Naval officers face court for sexual assault: Pentagon report says aviators molested dozens of women at Tailhook convention
Saturday 24 April 1993
In its report on the affair, the Pentagon said no fewer than 117 senior officers indulged in offensive and possibly criminal behaviour at the so-called Tailhook Convention of naval and marine aviators at the Las Vegas Hilton in September 1991.
Moreover, the document, compiled by the Pentagon's independent inspector-general, reveals that 83 women and seven men were assaulted during the three nights of the gathering - a much higher figure than was recorded in the Navy's own report into the affair, released last year.
During the convention, women - naval personnel and civilians - were forced to run the gauntlet down hotel corridors while officers pawed them. Hospitality suites in the hotel featured strippers, screenings of pornographic films and bars with obscene drinks dispensers.
The report suggests that during the three evenings, the convention degenerated into a lewd and offensive orgy, in which some became unwilling participants. 'Many attendees viewed the annual conference as a type of 'free-fire zone' wherein they could act indiscriminately without fear of censure or retribution in matters of sexual conduct or drunkenness,' it said. 'Witnesses described incidents in which couples had consensual sexual intercourse or oral sex in the suites, with other persons watching. Other witnesses observed oral sex or sexual intercourse in the pool patio area or near the tennis courts.'
Most devastating for the Navy, the Pentagon spells out the responsibility of the most senior officers at the convention - including 33 admirals - in failing either to prevent the misconduct or to act quickly to report it.
'Some of the Navy's most senior officers were knowledgeable as to the excesses practised at Tailhook 91 and by their inaction, those officers served to condone and even encourage the type of behaviour that occurred there,' the report stated.
None of the names of those implicated were released by the Pentagon; however, they are thought to include some of the admirals and many flag officers - who make up the sub-admiral ranks - including captains.
Although this is the Pentagon's last word on what happened at the Hilton, the repercussions of the report are certain to be felt for months ahead. A panel of senior Marine and naval officers will now be responsible for determining what disciplinary action will be taken against the 117 officers.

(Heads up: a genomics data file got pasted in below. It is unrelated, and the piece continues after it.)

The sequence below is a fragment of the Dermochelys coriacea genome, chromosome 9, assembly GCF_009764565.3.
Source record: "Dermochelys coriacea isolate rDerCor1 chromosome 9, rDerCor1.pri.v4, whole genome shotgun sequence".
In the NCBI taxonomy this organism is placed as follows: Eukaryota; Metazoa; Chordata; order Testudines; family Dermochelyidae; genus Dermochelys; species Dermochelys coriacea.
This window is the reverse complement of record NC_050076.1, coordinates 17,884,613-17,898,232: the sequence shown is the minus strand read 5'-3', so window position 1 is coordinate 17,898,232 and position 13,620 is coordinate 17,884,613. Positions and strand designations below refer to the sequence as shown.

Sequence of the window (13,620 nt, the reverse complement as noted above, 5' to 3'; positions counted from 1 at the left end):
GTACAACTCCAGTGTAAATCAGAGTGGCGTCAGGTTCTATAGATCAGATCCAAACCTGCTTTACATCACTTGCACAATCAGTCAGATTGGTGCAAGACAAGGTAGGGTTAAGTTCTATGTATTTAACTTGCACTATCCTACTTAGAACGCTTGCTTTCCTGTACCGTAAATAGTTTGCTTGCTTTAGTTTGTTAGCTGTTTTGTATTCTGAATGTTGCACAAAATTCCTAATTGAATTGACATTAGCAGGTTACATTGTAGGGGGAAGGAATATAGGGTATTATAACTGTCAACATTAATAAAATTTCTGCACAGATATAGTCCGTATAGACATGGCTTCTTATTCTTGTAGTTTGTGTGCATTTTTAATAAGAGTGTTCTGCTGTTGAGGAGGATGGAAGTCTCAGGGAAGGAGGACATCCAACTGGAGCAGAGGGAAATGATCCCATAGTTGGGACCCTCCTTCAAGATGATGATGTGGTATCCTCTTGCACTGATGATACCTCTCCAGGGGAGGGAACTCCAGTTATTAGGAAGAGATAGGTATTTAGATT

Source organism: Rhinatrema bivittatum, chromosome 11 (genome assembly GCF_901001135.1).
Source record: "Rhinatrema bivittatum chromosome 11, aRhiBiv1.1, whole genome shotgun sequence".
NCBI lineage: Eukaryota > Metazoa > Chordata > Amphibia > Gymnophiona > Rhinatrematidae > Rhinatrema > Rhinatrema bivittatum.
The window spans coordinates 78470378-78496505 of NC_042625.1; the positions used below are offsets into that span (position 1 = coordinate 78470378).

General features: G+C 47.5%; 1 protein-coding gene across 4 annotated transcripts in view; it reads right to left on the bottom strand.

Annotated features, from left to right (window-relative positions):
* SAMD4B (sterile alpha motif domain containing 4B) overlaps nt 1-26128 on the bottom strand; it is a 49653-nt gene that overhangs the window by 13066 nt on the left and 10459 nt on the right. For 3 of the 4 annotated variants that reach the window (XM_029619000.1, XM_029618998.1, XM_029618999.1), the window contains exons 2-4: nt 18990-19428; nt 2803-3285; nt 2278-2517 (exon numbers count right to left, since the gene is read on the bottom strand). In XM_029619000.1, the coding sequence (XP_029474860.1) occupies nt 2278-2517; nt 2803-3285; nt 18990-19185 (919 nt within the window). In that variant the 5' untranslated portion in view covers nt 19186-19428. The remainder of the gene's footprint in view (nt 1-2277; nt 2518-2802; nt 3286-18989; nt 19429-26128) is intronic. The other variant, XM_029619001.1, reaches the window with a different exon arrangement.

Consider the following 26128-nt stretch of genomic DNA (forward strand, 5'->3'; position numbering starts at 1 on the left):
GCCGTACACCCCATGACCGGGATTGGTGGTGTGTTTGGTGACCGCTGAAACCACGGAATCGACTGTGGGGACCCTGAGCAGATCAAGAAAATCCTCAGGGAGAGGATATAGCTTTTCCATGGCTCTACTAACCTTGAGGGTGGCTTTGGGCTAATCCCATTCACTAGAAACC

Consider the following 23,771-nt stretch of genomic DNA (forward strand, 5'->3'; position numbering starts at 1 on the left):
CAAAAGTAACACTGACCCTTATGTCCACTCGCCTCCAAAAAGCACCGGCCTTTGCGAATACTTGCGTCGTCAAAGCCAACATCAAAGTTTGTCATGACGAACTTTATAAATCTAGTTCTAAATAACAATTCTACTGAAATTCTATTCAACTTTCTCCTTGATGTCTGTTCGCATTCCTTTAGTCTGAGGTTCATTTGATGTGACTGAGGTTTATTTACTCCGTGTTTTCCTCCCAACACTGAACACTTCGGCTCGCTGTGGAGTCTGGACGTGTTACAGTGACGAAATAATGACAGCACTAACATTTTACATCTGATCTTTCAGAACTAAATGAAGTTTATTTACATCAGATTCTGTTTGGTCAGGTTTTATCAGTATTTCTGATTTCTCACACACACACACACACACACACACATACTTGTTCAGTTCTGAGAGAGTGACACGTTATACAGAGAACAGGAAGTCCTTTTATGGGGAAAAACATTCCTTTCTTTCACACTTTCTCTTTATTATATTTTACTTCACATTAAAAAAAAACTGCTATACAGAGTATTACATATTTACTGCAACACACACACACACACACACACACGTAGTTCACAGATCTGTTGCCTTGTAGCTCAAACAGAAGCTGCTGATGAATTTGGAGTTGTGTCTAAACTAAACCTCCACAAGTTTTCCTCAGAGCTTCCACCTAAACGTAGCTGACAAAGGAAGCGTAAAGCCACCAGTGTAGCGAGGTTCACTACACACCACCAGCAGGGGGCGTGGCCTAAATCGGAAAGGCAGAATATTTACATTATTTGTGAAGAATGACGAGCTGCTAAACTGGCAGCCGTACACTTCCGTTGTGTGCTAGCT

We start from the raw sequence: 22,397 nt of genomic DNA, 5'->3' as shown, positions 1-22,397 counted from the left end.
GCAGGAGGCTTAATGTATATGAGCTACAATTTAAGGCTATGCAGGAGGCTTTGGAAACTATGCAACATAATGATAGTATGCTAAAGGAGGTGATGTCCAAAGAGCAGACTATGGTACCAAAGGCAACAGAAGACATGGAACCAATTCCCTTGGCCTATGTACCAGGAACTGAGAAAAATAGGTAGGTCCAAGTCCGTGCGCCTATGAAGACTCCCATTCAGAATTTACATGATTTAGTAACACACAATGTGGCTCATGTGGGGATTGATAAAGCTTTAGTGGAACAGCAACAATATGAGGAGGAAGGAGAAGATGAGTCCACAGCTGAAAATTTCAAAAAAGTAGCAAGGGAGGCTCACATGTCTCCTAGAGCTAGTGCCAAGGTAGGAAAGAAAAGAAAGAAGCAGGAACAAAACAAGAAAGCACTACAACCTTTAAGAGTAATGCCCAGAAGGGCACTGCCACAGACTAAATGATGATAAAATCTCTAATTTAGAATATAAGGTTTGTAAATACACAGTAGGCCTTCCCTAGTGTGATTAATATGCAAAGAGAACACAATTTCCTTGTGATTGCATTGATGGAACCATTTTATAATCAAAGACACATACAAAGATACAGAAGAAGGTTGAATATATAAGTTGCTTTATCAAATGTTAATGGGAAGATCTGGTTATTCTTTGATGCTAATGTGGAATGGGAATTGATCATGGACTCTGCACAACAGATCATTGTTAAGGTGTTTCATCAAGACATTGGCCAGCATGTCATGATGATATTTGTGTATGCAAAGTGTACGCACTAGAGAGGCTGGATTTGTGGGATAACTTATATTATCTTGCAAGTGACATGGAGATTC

Of those implicated, the report says, 23 have been determined to have participated in 'indecent assaults' and an additional 23 in 'indecent exposure'. Those considered by the disciplinary committee to be guilty of misconduct of a criminal nature are certain to face courts martial.
The inch-thick report includes photographs of events at the Tailhook meeting, named after the hook that stops a plane when it lands on an aircraft carrier. The pictures, in which faces have been blacked out, include one of a naked women straddling the face of an officer. Another features a mural of a rhinoceros to which a large phallus had been attached, for use as a drinks dispenser.
The report says other officers may be referred for disciplinary action as investigations continue. 'It should be noted that the number of individuals involved in all types of misconduct or other types of inappropriate behaviour was more widespread than these figures would suggest.'
The scandal has haunted the Navy since it first came to light early last year. One of its first victims was President Bush's Secretary of the Navy, Lawrence Garrett, who was forced to resign last autumn.
Yesterday, the acting Secterary and chief naval officer, Admiral Frank Kelso, insisted that no such event could take place again. He said he hoped that the shock of the Tailhook affair would help the Navy correct attitudes and instil a new culture respectful of women.
'We sincerely regret that this incident brought such discredit on our entire service,' the sombre-faced admiral said. 'This is a watershed event that has brought about cultural change. Something like Tailhook is not going to happen again.'
A feature of the investigations was the consistent attempts by naval officers to withhold information to protect colleagues. There was also a widespread view among participants that what happened at Tailhook did not need to be taken seriously. The report said 50 officers were found to have lied in their original statements.
Admiral Kelso was adamant that steps were being taken within the Navy to ensure a change in attitudes towards women. These included special training at all ranks and much tougher procedures for disciplining servicemen found guilty of sexual misconduct or harassment.
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